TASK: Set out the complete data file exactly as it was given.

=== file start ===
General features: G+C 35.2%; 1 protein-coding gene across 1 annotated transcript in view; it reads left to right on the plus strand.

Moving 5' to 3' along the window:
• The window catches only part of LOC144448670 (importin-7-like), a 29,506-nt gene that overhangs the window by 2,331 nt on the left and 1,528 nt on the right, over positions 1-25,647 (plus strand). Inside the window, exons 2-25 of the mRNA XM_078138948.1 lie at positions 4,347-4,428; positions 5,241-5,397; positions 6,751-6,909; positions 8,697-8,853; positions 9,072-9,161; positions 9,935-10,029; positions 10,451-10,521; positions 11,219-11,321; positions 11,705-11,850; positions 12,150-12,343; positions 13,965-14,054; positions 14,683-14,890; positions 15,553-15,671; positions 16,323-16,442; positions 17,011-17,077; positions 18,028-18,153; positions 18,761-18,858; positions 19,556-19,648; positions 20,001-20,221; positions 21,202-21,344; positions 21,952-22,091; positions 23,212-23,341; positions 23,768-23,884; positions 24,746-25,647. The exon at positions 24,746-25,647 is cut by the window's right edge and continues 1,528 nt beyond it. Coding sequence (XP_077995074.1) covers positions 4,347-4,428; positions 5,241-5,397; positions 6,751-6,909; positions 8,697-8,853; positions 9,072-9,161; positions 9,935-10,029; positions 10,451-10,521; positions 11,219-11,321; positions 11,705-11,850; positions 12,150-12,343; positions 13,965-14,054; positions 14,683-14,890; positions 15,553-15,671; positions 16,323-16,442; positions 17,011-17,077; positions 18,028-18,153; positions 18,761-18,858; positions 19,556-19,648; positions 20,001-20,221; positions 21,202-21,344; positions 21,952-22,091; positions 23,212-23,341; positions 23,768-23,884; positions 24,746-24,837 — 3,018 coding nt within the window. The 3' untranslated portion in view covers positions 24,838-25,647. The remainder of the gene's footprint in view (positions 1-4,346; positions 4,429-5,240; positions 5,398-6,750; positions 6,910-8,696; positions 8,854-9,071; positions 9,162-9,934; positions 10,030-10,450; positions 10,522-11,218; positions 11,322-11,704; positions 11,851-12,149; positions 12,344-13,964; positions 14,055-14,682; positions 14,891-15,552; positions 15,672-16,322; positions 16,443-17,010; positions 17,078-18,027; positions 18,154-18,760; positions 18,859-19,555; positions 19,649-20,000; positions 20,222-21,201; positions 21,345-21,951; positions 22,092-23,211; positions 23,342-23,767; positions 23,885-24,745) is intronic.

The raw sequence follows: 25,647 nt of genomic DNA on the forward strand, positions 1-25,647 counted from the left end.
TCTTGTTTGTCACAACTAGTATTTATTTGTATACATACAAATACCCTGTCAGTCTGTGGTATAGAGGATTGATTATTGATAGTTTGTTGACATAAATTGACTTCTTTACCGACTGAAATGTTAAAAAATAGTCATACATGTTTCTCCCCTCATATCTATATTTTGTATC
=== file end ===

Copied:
General features: G+C 35.2%; 1 protein-coding gene across 1 annotated transcript in view; it reads left to right on the plus strand.

Moving 5' to 3' along the window:
• The window catches only part of LOC144448670 (importin-7-like), a 29,506-nt gene that overhangs the window by 2,331 nt on the left and 1,528 nt on the right, over positions 1-25,647 (plus strand). Inside the window, exons 2-25 of the mRNA XM_078138948.1 lie at positions 4,347-4,428; positions 5,241-5,397; positions 6,751-6,909; positions 8,697-8,853; positions 9,072-9,161; positions 9,935-10,029; positions 10,451-10,521; positions 11,219-11,321; positions 11,705-11,850; positions 12,150-12,343; positions 13,965-14,054; positions 14,683-14,890; positions 15,553-15,671; positions 16,323-16,442; positions 17,011-17,077; positions 18,028-18,153; positions 18,761-18,858; positions 19,556-19,648; positions 20,001-20,221; positions 21,202-21,344; positions 21,952-22,091; positions 23,212-23,341; positions 23,768-23,884; positions 24,746-25,647. The exon at positions 24,746-25,647 is cut by the window's right edge and continues 1,528 nt beyond it. Coding sequence (XP_077995074.1) covers positions 4,347-4,428; positions 5,241-5,397; positions 6,751-6,909; positions 8,697-8,853; positions 9,072-9,161; positions 9,935-10,029; positions 10,451-10,521; positions 11,219-11,321; positions 11,705-11,850; positions 12,150-12,343; positions 13,965-14,054; positions 14,683-14,890; positions 15,553-15,671; positions 16,323-16,442; positions 17,011-17,077; positions 18,028-18,153; positions 18,761-18,858; positions 19,556-19,648; positions 20,001-20,221; positions 21,202-21,344; positions 21,952-22,091; positions 23,212-23,341; positions 23,768-23,884; positions 24,746-24,837 — 3,018 coding nt within the window. The 3' untranslated portion in view covers positions 24,838-25,647. The remainder of the gene's footprint in view (positions 1-4,346; positions 4,429-5,240; positions 5,398-6,750; positions 6,910-8,696; positions 8,854-9,071; positions 9,162-9,934; positions 10,030-10,450; positions 10,522-11,218; positions 11,322-11,704; positions 11,851-12,149; positions 12,344-13,964; positions 14,055-14,682; positions 14,891-15,552; positions 15,672-16,322; positions 16,443-17,010; positions 17,078-18,027; positions 18,154-18,760; positions 18,859-19,555; positions 19,649-20,000; positions 20,222-21,201; positions 21,345-21,951; positions 22,092-23,211; positions 23,342-23,767; positions 23,885-24,745) is intronic.

The raw sequence follows: 25,647 nt of genomic DNA on the forward strand, positions 1-25,647 counted from the left end.
TCTTGTTTGTCACAACTAGTATTTATTTGTATACATACAAATACCCTGTCAGTCTGTGGTATAGAGGATTGATTATTGATAGTTTGTTGACATAAATTGACTTCTTTACCGACTGAAATGTTAAAAAATAGTCATACATGTTTCTCCCCTCATATCTATATTTTGTATC